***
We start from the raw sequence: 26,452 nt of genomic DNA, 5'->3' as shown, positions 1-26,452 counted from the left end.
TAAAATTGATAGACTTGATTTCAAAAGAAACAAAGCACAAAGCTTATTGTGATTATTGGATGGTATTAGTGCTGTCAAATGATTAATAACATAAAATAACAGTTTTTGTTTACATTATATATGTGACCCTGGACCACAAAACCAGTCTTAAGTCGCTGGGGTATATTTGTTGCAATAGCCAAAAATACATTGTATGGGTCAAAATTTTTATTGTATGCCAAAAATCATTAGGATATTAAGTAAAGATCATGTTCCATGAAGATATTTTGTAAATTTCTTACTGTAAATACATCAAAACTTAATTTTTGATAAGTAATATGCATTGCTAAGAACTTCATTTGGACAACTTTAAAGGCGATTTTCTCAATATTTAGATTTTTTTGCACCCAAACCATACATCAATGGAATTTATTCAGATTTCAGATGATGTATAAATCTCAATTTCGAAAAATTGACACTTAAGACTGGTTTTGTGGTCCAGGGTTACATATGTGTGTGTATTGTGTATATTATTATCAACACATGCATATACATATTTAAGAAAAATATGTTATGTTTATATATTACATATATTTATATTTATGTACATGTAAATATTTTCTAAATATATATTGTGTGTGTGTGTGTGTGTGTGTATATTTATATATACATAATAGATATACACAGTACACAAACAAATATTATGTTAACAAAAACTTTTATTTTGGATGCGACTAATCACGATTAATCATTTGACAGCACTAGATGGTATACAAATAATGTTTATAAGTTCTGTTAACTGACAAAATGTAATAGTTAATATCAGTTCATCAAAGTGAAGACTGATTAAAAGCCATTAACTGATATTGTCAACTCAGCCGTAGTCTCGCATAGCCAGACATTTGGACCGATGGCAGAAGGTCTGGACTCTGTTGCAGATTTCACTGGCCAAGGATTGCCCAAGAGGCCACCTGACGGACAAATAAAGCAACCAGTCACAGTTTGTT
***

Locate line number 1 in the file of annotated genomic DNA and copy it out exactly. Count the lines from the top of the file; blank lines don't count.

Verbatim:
We start from the raw sequence: 26,452 nt of genomic DNA, 5'->3' as shown, positions 1-26,452 counted from the left end.